New Delhi, January 31, 2023:  Merely because an officer of customs contemplates that a question may arise, does not mean that the question is pending consideration. For a question to be stated to be pending, the concerned officer must formally set forth the same for the assessee to contest the same, the Delhi High Court has observed.

While dismissing  the appeal  preferred by the  appellant (Directorate of Revenue Intelligence ) under Section 28 KA of the Customs Act, 1962  impugning an order passed by the Customs Authority for Advance Ruling , whereby the representations made by DRI for treating the CAAR’s order as void ab initio, was rejected, the Division bench of Justice Vibhu Bakhru and Justice Amit Mahajan observed that in order for a question to be considered as pending before any officer of customs, it would be necessary for the question to be raised in any notice enabling the assessee to respond to the said issue. 

The DRI had made representations contending that the said order had been obtained by the respondent by fraud and misrepresentation of facts and therefore, was entitled to be declared as void ab initio in terms of Section 28K(1) of the Customs Act.

DRI claimed that it had not disclosed that the investigation in respect of the import of goods made by the respondent was being conducted by DRI. It claimed that if such disclosure was made by the respondent in its application, the application would be rejected in terms of the provision to Section 28-I of the Customs Act. 

 

The respondent had imported actuator and aerosol valves meant for perfumes and toilet sprays. It was stated that the office premises of the respondent were searched by DRI and various summons were issued by DRI between the period of January to June, 2019.

 

 According to the respondent, the last summon issued by DRI in the year 2019, was on May 16, 2019. It was material to note that the petitioner had imported certain goods against a Bill of Entry dated January 14, 2019. The said consignment was not released. Aggrieved by the same, the respondent had filed a writ petition before this Court.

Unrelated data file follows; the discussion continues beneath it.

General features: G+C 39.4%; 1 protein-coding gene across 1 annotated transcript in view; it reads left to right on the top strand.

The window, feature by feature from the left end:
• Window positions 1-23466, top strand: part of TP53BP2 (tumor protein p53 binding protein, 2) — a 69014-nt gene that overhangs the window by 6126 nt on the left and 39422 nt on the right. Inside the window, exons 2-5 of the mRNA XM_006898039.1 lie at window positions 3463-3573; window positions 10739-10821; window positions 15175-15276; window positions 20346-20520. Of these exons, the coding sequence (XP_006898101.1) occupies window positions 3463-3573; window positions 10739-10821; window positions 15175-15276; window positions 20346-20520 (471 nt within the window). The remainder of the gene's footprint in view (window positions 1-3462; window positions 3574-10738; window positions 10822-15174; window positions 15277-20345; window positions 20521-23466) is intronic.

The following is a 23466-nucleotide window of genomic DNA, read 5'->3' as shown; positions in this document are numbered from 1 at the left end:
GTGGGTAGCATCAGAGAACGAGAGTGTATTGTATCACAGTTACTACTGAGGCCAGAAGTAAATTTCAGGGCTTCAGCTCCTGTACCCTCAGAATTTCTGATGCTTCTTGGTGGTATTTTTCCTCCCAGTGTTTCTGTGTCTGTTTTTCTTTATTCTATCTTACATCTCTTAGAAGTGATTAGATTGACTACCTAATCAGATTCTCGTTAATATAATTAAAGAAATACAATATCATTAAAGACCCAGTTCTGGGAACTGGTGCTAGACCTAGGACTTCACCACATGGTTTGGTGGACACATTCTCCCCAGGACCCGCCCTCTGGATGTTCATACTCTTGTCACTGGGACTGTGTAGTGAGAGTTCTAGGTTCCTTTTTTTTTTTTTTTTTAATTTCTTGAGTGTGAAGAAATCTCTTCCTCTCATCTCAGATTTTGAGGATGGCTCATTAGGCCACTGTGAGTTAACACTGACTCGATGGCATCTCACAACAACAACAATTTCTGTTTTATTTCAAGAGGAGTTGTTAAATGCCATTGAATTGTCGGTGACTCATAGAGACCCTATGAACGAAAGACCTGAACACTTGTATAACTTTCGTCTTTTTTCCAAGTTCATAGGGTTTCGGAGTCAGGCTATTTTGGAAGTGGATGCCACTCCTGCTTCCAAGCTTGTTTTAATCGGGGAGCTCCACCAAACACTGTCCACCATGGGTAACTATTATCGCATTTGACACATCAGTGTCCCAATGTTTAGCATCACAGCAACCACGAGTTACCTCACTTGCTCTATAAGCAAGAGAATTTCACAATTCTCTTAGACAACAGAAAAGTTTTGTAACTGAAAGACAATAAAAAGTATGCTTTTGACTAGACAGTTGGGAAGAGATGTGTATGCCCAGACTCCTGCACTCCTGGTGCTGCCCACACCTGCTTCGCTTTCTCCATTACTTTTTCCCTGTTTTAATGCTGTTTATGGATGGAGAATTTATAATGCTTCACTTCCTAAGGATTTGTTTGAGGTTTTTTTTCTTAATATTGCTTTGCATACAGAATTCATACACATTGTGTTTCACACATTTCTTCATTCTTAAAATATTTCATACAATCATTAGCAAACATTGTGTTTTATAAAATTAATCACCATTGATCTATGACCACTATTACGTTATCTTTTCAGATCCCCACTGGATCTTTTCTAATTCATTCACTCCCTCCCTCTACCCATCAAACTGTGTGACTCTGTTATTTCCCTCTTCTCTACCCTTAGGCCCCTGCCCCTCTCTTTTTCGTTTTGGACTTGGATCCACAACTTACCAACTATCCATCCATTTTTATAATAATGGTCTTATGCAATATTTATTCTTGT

The Coordinate Bench of this Court had disposed of the said writ petition by directing the Revenue to issue a provisional assessment order at the earliest and preferably, within a period of two weeks from that date.

 

Thereafter, the respondent filed an application before the Authority for Advance Ruling (AAR), seeking a ruling on the classification of goods in question under the Custom Tariff Act, 1975.

 

The CAAR issued a ruling in favour of the respondent, accepting its classification of the goods in question. DRI donce again issued the summons in March 2022. The respondent challenged the said summons by filing a writ petition. 

 

After considering the submissions, the Court noted that it cannot be disputed that the respondents statement, that clearance of its goods had been withheld at the instance of DRI, did indicate an investigation had been initiated by DRI. 

 

The reasons for so indicating may be erroneous but the factum that investigation had been initiated by DRI was disclosed. There was no reason to doubt that the respondent believed that the matter was closed as neither any pre-consultation notice nor any other show cause notice was issued by DRI at the material time, the Court noted. 

 

As per the Bench, since DRI had not issued any show cause notice, it couldnot be stated that the question of classification of goods was pending before any officer of customs, appellate tribunal, or any court.

 

It is relevant to note that the CAAR had also concluded to the effect that even if it was disclosed that there was an on-going investigation by DRI, the same would not be relevant to the outcome of the proceedings. Concededly, no pre-consultation notice or show cause notice had been issued by DRI or any other Authority and it would be erroneous to hold that the question of classification was pending before any Custom officer, Appellate Tribunal or any Court, the Court stated. 

 

Further Section 28-1 of the Customs Act was also taken into consideration.  In view of the same, the Court noted that in the present case, DRI had not issued any pre-consultation notice or show cause notice which would indicate that the question regarding classification of any goods was pending before DRI. Thus, even if it is accepted that an officer of DRI is an officer of Customs, it cannot be accepted that the question raised by the respondent in its application under Section 28H of the Customs Act was pending in the applicant's case before DRI.